Another project is a credit card that has been in the making for about two years, under the auspices of Cyber New World Business (www.cnwb.com). CNWB provides the Internet's first and only secured online credit card. Applying patent-pending technological innovations to online credit card transactions, the CyberCredit Card enhances online security by embedding and encrypting age information or other variables, thereby guaranteeing that only authorized transactions are processed.
"This is mainstream," Dave explains. "It's going to be good for [those with] children, actually. A parent can provide a credit card for, say, a kid in college, and can moderate where they shop - exactly. If a kid takes that credit card and tries to sign up for [an adult site], they'll get a message saying, 'Sorry, you can't shop here. You have to go buy a book.'"
"There's a lot of control," Moss adds. "The parent gets a message very time the kid makes a purchase."
"We're looking to have, like, a Nickelodeon card," Dave says, "or Yahoo! will have their own card. We've been working with Playboy, they have their own card. It's been a long process."
Plans include the availability of both credit and debit cards.
ClearCard (www.clearcard.com) is a payment processor. A fast, scalable, and adaptable Internet payment platform, it enables companies to authorize, process, and manage multiple payment types: credit cards, debit cards, ACH and electronic checks.
Moss believes ClearCard is "something the adult industry will get really excited about. They're going to be able to process [transactions] through ClearCard, with all sorts of security and authorization built in" to serve particular needs.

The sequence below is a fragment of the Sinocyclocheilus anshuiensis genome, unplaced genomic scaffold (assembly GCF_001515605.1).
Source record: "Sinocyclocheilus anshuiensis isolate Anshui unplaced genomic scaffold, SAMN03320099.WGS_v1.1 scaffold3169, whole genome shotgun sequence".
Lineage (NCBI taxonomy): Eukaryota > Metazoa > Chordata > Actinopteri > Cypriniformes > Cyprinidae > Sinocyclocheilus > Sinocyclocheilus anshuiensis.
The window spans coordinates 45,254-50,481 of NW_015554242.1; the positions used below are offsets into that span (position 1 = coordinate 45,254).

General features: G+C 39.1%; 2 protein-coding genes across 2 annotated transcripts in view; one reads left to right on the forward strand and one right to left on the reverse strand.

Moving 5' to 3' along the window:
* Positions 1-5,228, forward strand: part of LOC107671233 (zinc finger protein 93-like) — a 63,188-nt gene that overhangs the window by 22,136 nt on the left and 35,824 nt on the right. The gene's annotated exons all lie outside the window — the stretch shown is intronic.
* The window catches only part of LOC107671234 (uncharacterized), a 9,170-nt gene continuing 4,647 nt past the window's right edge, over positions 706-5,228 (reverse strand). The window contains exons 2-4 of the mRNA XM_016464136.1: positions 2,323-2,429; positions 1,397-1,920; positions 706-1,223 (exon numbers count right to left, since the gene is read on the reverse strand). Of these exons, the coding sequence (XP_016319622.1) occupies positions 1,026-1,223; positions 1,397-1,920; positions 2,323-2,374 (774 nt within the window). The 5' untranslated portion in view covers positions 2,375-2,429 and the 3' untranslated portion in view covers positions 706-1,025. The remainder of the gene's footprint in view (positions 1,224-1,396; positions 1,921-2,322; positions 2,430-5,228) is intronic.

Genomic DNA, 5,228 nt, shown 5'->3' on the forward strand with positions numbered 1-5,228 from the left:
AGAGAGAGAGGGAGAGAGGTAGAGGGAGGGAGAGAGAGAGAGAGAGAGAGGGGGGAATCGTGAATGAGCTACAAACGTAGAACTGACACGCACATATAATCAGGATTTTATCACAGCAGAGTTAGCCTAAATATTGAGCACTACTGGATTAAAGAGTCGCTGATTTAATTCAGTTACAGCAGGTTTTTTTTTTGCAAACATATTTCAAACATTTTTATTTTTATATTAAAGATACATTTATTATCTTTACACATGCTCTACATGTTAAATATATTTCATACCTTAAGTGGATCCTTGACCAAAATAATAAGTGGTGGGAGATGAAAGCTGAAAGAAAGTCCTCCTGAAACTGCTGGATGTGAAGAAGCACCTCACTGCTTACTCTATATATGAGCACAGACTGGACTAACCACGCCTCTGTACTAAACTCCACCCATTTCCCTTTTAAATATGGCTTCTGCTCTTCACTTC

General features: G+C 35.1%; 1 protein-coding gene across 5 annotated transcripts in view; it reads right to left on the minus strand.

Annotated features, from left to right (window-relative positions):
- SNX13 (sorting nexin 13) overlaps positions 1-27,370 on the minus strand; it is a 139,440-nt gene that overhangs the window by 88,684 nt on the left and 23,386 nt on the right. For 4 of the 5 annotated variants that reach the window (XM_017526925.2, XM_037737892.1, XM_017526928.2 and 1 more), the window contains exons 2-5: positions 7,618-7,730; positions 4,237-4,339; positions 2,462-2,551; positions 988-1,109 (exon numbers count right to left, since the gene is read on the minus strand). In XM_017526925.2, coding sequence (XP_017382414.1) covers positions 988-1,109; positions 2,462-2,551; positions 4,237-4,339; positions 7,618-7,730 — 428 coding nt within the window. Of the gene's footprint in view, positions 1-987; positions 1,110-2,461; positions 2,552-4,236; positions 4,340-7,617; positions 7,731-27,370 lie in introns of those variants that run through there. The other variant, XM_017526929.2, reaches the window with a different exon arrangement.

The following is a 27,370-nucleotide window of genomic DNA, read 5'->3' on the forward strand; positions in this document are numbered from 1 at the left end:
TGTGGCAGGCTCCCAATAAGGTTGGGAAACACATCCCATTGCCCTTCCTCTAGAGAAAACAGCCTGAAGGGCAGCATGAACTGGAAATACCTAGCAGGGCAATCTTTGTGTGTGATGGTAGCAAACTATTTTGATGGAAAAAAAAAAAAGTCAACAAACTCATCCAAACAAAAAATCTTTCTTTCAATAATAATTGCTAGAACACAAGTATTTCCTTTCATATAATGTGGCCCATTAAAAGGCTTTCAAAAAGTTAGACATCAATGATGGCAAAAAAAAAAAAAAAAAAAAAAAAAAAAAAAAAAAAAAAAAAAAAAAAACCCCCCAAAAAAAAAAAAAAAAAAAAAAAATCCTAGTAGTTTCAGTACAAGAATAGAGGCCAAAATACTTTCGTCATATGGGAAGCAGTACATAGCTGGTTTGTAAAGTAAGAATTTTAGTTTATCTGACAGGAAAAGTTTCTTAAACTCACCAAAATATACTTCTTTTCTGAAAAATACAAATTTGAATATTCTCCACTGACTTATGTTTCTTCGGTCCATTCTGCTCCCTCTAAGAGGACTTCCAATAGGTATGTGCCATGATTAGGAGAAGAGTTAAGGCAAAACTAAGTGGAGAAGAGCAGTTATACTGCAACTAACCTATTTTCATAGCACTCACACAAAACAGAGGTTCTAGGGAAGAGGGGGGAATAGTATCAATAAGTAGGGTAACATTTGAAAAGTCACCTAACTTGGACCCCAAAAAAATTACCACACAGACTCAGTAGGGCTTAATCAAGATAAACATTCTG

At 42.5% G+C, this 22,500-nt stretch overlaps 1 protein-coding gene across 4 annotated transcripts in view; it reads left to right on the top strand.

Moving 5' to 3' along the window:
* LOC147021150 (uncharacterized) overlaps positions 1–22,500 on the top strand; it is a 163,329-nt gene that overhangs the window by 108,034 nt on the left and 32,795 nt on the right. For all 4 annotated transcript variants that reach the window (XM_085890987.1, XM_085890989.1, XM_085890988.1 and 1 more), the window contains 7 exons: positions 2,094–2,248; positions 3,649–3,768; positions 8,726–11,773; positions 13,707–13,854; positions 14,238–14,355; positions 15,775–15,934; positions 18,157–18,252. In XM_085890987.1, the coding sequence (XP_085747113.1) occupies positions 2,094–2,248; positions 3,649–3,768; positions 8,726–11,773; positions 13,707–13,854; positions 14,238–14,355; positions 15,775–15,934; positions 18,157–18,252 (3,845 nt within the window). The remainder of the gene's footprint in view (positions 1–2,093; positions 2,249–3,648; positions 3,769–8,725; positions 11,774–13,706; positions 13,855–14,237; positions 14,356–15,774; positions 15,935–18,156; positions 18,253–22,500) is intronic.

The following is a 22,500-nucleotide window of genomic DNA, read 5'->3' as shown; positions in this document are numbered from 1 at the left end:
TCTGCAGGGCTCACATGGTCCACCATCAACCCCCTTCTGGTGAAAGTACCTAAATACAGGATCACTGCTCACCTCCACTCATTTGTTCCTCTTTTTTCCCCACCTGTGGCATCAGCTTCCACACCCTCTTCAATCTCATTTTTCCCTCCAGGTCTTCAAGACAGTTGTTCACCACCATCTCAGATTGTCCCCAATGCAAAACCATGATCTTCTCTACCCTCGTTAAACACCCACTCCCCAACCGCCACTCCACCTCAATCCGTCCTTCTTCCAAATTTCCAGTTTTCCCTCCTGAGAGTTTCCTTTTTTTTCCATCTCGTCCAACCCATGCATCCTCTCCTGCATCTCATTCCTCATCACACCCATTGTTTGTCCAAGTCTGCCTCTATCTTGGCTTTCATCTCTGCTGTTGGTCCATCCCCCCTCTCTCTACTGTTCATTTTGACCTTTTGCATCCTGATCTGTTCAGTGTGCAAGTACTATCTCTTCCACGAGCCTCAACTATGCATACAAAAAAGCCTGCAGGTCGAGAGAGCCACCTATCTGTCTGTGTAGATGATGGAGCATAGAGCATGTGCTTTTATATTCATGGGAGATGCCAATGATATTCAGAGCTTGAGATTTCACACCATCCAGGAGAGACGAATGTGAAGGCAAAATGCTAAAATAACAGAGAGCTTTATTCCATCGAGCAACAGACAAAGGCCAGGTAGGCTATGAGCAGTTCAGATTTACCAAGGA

ClearCard came out of complaints among adult industry players that there "had to be something better out there," says Moss, "to reduce chargebacks and eliminate fraud."
"We're one of the best at fraud scrubbing," Dave informs.
Moss concludes, "It's for both mainstream and adult [markets], but it's a no-brainer for the adult market, because there's such a need for it." Therein, Moss feels, is the key to Tri-Tech's success: "Both Dave and Jack have always been there for the Webmasters."
Responding to gripes, needs, compliments, and criticism is how the company involves Webmasters. "They feel like they're part of our team," Moss continues. "Even though they don't work 'for' us, they're like our employees, in that we're always there for them."
Tri-Tech's network of businesses provide a wide scope of services, information and products, in order to guarantee that customers would not need to go anywhere else for anything Internet.
Tri-Tech approaches the Internet and the Internet-oriented business as fast-paced, demanding quick and consistent resolution to problems as soon as they arise. With this in mind, Tri-Tech prides itself on having one of the Internet's premier Customer Service teams, available seven days a week to answer any questions and address any concerns.
"I think our focus is to give all we can to our Webmasters," Moss says. "We haven't put that much effort into branding CyberAge, [for instance]; we're always trying to promote our Webmasters' sites, the sites in our network. We buy expensive advertising on search engines, we direct traffic to participating sites."
In the words of CyberAge Dave, "We believe the Webmasters make the company."